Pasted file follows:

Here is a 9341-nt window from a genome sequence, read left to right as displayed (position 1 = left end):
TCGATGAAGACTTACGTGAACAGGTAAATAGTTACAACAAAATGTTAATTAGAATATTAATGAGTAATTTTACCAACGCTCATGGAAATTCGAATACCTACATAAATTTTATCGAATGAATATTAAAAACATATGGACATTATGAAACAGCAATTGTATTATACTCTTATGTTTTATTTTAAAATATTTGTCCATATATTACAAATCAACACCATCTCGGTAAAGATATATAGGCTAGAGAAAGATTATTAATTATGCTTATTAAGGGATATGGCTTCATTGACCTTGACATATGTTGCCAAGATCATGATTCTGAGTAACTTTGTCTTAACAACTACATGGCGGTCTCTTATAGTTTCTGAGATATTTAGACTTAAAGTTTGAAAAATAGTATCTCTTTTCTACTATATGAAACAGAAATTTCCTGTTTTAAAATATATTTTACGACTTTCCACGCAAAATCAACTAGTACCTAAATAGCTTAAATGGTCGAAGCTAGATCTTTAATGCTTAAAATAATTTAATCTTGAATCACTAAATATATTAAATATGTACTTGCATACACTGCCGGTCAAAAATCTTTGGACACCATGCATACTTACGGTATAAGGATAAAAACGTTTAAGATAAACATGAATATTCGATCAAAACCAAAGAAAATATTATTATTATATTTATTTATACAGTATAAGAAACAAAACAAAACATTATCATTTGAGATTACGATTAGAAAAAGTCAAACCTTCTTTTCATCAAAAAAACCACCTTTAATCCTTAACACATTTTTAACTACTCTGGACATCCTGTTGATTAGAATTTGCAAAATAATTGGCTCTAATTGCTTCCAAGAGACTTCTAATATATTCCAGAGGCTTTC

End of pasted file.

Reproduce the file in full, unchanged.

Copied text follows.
Here is a 9341-nt window from a genome sequence, read left to right as displayed (position 1 = left end):
TCGATGAAGACTTACGTGAACAGGTAAATAGTTACAACAAAATGTTAATTAGAATATTAATGAGTAATTTTACCAACGCTCATGGAAATTCGAATACCTACATAAATTTTATCGAATGAATATTAAAAACATATGGACATTATGAAACAGCAATTGTATTATACTCTTATGTTTTATTTTAAAATATTTGTCCATATATTACAAATCAACACCATCTCGGTAAAGATATATAGGCTAGAGAAAGATTATTAATTATGCTTATTAAGGGATATGGCTTCATTGACCTTGACATATGTTGCCAAGATCATGATTCTGAGTAACTTTGTCTTAACAACTACATGGCGGTCTCTTATAGTTTCTGAGATATTTAGACTTAAAGTTTGAAAAATAGTATCTCTTTTCTACTATATGAAACAGAAATTTCCTGTTTTAAAATATATTTTACGACTTTCCACGCAAAATCAACTAGTACCTAAATAGCTTAAATGGTCGAAGCTAGATCTTTAATGCTTAAAATAATTTAATCTTGAATCACTAAATATATTAAATATGTACTTGCATACACTGCCGGTCAAAAATCTTTGGACACCATGCATACTTACGGTATAAGGATAAAAACGTTTAAGATAAACATGAATATTCGATCAAAACCAAAGAAAATATTATTATTATATTTATTTATACAGTATAAGAAACAAAACAAAACATTATCATTTGAGATTACGATTAGAAAAAGTCAAACCTTCTTTTCATCAAAAAAACCACCTTTAATCCTTAACACATTTTTAACTACTCTGGACATCCTGTTGATTAGAATTTGCAAAATAATTGGCTCTAATTGCTTCCAAGAGACTTCTAATATATTCCAGAGGCTTTC